Seasoned fourth-grade monster hunters Carlos and Benny find heaping helpings of horror in the lunchroom.
Cued by a spectacular transformation on the lenticular cover, the sudden replacement of Monterrosa Elementary’s formerly motherly lunch ladies with thinly disguised giant praying mantises is just the beginning of disturbing changes. It seems that while the boys are now getting all the fattening fast food they can handle, the formerly well-adjusted girls, even monster-hunting ally Tina, are being fed a revolting glop made from bugs that has them mouthing off, becoming physically aggressive, and eyeing boys—hungrily. Further spurred by the disappearances of several younger (male) students, the sleuths enlist the help of gung-ho comics-store owner (and wheelchair-using Samoan ex-wrestler) Mrs. Tamasese in a desperate ploy to expose the culinary cabal. Along with trotting in a cast of exemplary diversity (in a departure, Latino Carlos narrates, while white boy Benny acts as best pal), Hale spins the scenario in such wild and hilarious directions that even the climactic release of whole garbage bags full of roaches in the crowded lunchroom isn’t the grossest thing that happens. By the end, though, all is set more or less right amid discussions of gender expectations and claims of mass hallucinations.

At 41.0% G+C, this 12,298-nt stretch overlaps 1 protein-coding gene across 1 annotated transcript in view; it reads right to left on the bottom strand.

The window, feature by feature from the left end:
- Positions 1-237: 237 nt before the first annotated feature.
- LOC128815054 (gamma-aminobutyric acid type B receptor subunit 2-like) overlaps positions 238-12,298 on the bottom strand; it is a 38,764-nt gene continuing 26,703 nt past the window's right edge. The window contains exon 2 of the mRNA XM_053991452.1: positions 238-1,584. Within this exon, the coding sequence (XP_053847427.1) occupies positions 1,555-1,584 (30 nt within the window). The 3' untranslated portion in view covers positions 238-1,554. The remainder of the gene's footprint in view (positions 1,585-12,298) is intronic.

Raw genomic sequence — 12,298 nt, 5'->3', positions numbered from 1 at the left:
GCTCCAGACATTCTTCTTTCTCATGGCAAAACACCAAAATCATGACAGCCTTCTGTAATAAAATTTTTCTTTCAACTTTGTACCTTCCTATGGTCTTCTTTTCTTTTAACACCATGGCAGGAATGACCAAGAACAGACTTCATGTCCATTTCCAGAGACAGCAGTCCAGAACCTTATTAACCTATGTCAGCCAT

“Freakity freaking freakiness!” (to quote Carlos) on a high and gleeful level. (Horror. 8-10)